Why IoT will Fail (and How to Save It)

Buzzword technology has two possible fates: they fail and disappear or they succeed and disappear. Remember at one time “multimedia” and “networking” were buzzwords. They succeeded and now they’ve vanished into ubiquity. Of course, there are plenty of failed buzzwords (like telecosm) that you probably don’t even remember. They just vanished into obscurity.

Unless you’ve been living under the CNC mill in your local hackerspace, you’ve probably heard or read about the “Internet of Things” (IoT). Companies big and small have realized that getting in early on The Next Big Thing is good for share prices and, right now, IoT is where everyone is trying to make a play.

There’s two things I’d observe, though: First, IoT is far from new. Connecting embedded systems to the Internet is old hat (I even wrote a book called Embedded Internet Design way back in 2003). Second, the way it is going, IoT–in its current incarnation–is doomed.

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Fight Frost with an Internet of Things Fridge Alarm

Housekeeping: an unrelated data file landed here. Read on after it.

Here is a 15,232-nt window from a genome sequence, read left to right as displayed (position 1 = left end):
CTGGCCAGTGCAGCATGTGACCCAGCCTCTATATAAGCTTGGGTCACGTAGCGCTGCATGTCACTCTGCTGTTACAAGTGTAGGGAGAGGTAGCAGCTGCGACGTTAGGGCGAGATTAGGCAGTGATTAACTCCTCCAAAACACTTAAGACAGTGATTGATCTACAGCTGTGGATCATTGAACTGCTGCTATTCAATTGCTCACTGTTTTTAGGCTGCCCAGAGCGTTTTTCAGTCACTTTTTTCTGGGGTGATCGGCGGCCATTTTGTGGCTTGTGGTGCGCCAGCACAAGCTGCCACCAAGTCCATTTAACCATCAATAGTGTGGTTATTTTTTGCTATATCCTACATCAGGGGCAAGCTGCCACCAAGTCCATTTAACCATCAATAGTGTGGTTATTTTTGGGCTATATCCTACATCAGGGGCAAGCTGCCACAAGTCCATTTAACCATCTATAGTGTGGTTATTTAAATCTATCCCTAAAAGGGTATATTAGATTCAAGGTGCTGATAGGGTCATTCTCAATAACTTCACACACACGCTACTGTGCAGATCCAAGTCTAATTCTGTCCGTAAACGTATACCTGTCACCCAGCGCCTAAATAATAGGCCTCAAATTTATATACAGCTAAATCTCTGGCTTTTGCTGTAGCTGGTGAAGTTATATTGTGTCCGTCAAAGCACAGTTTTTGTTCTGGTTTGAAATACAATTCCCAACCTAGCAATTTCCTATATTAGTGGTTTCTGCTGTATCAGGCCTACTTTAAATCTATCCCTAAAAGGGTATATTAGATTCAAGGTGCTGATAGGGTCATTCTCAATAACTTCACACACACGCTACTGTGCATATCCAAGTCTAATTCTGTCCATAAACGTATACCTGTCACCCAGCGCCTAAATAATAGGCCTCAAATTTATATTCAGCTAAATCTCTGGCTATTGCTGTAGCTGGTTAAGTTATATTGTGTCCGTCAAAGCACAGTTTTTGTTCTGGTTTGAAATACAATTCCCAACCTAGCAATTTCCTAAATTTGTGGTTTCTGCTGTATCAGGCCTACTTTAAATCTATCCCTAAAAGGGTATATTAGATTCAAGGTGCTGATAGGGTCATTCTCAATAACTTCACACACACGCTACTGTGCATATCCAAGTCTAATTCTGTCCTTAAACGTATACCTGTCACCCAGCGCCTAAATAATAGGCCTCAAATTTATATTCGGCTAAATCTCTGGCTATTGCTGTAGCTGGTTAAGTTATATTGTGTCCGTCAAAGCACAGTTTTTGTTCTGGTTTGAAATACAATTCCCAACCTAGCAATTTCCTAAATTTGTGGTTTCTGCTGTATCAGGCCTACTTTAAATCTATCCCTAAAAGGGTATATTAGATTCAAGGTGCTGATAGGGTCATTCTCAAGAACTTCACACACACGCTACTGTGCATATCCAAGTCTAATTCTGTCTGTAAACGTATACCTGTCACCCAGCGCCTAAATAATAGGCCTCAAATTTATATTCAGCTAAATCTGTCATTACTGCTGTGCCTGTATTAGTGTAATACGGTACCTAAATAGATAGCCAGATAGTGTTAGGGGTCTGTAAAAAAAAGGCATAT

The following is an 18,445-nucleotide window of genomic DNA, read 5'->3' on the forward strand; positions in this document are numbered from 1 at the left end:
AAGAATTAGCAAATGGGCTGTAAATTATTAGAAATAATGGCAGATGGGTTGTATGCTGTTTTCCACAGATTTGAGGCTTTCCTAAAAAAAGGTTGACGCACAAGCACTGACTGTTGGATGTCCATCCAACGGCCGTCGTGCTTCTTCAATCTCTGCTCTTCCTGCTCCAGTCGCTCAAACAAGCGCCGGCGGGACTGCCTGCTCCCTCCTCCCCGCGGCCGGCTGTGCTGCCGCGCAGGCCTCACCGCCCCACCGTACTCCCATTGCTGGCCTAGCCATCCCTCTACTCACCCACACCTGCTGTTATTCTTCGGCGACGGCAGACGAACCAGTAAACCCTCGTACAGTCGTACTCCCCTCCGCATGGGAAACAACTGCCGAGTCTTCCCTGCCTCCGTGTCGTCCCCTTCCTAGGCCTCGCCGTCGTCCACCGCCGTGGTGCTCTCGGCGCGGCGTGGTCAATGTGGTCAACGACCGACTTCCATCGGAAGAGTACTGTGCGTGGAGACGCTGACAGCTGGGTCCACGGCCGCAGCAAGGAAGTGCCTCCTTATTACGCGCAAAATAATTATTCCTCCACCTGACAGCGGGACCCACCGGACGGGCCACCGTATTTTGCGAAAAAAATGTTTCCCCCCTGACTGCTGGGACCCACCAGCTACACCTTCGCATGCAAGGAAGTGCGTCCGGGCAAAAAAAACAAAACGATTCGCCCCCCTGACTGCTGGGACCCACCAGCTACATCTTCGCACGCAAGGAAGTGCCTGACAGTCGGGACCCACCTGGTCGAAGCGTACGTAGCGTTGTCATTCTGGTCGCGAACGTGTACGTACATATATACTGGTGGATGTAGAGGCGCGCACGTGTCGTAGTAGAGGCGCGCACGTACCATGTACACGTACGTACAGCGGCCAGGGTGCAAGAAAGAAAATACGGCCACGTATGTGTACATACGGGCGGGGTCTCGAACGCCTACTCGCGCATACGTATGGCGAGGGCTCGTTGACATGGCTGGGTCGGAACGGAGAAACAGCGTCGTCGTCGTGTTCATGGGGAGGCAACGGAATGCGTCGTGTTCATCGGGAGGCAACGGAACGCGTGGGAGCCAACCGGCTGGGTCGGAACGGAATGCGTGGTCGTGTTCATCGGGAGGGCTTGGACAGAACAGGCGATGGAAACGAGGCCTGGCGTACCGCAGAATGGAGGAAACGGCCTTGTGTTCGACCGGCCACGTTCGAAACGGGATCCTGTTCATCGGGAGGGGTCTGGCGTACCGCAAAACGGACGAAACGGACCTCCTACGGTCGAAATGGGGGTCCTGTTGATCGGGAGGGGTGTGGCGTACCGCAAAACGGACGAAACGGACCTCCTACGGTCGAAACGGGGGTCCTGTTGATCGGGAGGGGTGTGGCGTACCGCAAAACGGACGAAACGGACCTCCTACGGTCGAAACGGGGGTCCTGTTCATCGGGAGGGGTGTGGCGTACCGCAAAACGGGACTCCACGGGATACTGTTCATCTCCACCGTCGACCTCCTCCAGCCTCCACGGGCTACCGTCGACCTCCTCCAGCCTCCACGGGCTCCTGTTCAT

It has been incredibly humid around these parts over the last week, and there seems to be something about these dog days that makes you leave the fridge or freezer door open by mistake. [pnjensen] found this happening all too often to the family chill chest, with the predictable accretion of frost on the coils as the water vapor condensed out of the entrained humid air and froze. The WiFi-enabled fridge alarm he built to fight this is a pretty neat hack with lots of potential for expansion.

Based on a Sparkfun ESP8266 Thing and home-brew door sensors built from copper tape, the alarm is rigged to sound after 120 seconds of the door being open. From the description it seems like the on-board buzzer provides a periodic reminder pip while the door is open before going into constant alarm and sending an SMS message or email; that’s a nice touch, and having the local alarm in addition to the text or email is good practice. As a bonus, [pjensen] also gets a log of each opening and closing of the fridge and freezer. As for expansion, the I2C header is just waiting for more sensors to be added, and the built-in LiPo charger would provide redundancy in a power failure.

If frost buildup is less a problem for you than midnight snack runs causing another kind of buildup, you might want to check out this willpower-enhancing IoT fridge alarm.

Follow Me: Making Servos Track Hand Motion with Leap

The Leap controller is one of those gadgets that is probably better for its cool factor rather than its practicality. The time of flight optical sensor reads gestures, but it is hardly a substitute for a mouse in many cases. It seems like the best uses for it we’ve seen are dedicated systems that need to know where your hands are. [Justin Platz] and [Kurt Clothier], for example, have an interesting demo that uses a Leap to control a Raspberry Pi. The Pi commands servo motors that move LED blocks to track your hand motion. Their code is available on GitHub.